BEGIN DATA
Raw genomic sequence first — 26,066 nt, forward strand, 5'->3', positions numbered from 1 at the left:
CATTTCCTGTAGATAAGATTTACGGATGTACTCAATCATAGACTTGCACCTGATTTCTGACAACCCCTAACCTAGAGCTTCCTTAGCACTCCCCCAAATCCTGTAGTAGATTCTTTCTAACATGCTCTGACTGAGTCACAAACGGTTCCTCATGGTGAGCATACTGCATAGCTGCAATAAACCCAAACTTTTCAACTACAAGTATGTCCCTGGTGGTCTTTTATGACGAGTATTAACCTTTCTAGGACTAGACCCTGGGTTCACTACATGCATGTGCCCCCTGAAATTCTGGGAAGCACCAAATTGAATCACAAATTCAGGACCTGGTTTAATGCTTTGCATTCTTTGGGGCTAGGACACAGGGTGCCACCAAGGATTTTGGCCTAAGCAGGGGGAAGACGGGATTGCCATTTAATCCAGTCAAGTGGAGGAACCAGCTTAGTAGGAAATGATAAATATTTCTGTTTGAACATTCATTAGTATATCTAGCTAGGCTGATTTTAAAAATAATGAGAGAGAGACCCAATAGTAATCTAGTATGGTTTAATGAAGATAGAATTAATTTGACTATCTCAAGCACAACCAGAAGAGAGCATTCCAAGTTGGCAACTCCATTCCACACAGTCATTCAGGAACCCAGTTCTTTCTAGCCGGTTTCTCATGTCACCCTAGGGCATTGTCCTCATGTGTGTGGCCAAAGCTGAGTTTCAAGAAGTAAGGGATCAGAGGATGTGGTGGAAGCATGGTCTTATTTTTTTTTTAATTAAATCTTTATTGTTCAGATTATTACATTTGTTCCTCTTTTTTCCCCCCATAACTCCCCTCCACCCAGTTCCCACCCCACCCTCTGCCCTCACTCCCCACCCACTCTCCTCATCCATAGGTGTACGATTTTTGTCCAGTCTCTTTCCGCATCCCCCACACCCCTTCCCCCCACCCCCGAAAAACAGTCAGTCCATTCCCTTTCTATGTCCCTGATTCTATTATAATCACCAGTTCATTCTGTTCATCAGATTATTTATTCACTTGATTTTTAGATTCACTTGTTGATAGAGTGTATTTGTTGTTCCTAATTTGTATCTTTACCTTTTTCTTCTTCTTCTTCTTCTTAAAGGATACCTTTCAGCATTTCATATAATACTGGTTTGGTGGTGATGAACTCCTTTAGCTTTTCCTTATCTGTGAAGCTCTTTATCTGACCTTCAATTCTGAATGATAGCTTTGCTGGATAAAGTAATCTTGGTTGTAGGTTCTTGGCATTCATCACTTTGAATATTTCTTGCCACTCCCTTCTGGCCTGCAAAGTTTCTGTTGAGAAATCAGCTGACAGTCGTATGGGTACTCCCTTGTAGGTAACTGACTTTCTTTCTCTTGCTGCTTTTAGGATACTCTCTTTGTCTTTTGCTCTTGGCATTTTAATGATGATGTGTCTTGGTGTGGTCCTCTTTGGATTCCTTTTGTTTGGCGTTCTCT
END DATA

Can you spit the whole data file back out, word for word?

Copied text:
Raw genomic sequence first — 26,066 nt, forward strand, 5'->3', positions numbered from 1 at the left:
CATTTCCTGTAGATAAGATTTACGGATGTACTCAATCATAGACTTGCACCTGATTTCTGACAACCCCTAACCTAGAGCTTCCTTAGCACTCCCCCAAATCCTGTAGTAGATTCTTTCTAACATGCTCTGACTGAGTCACAAACGGTTCCTCATGGTGAGCATACTGCATAGCTGCAATAAACCCAAACTTTTCAACTACAAGTATGTCCCTGGTGGTCTTTTATGACGAGTATTAACCTTTCTAGGACTAGACCCTGGGTTCACTACATGCATGTGCCCCCTGAAATTCTGGGAAGCACCAAATTGAATCACAAATTCAGGACCTGGTTTAATGCTTTGCATTCTTTGGGGCTAGGACACAGGGTGCCACCAAGGATTTTGGCCTAAGCAGGGGGAAGACGGGATTGCCATTTAATCCAGTCAAGTGGAGGAACCAGCTTAGTAGGAAATGATAAATATTTCTGTTTGAACATTCATTAGTATATCTAGCTAGGCTGATTTTAAAAATAATGAGAGAGAGACCCAATAGTAATCTAGTATGGTTTAATGAAGATAGAATTAATTTGACTATCTCAAGCACAACCAGAAGAGAGCATTCCAAGTTGGCAACTCCATTCCACACAGTCATTCAGGAACCCAGTTCTTTCTAGCCGGTTTCTCATGTCACCCTAGGGCATTGTCCTCATGTGTGTGGCCAAAGCTGAGTTTCAAGAAGTAAGGGATCAGAGGATGTGGTGGAAGCATGGTCTTATTTTTTTTTTAATTAAATCTTTATTGTTCAGATTATTACATTTGTTCCTCTTTTTTCCCCCCATAACTCCCCTCCACCCAGTTCCCACCCCACCCTCTGCCCTCACTCCCCACCCACTCTCCTCATCCATAGGTGTACGATTTTTGTCCAGTCTCTTTCCGCATCCCCCACACCCCTTCCCCCCACCCCCGAAAAACAGTCAGTCCATTCCCTTTCTATGTCCCTGATTCTATTATAATCACCAGTTCATTCTGTTCATCAGATTATTTATTCACTTGATTTTTAGATTCACTTGTTGATAGAGTGTATTTGTTGTTCCTAATTTGTATCTTTACCTTTTTCTTCTTCTTCTTCTTCTTAAAGGATACCTTTCAGCATTTCATATAATACTGGTTTGGTGGTGATGAACTCCTTTAGCTTTTCCTTATCTGTGAAGCTCTTTATCTGACCTTCAATTCTGAATGATAGCTTTGCTGGATAAAGTAATCTTGGTTGTAGGTTCTTGGCATTCATCACTTTGAATATTTCTTGCCACTCCCTTCTGGCCTGCAAAGTTTCTGTTGAGAAATCAGCTGACAGTCGTATGGGTACTCCCTTGTAGGTAACTGACTTTCTTTCTCTTGCTGCTTTTAGGATACTCTCTTTGTCTTTTGCTCTTGGCATTTTAATGATGATGTGTCTTGGTGTGGTCCTCTTTGGATTCCTTTTGTTTGGCGTTCTCT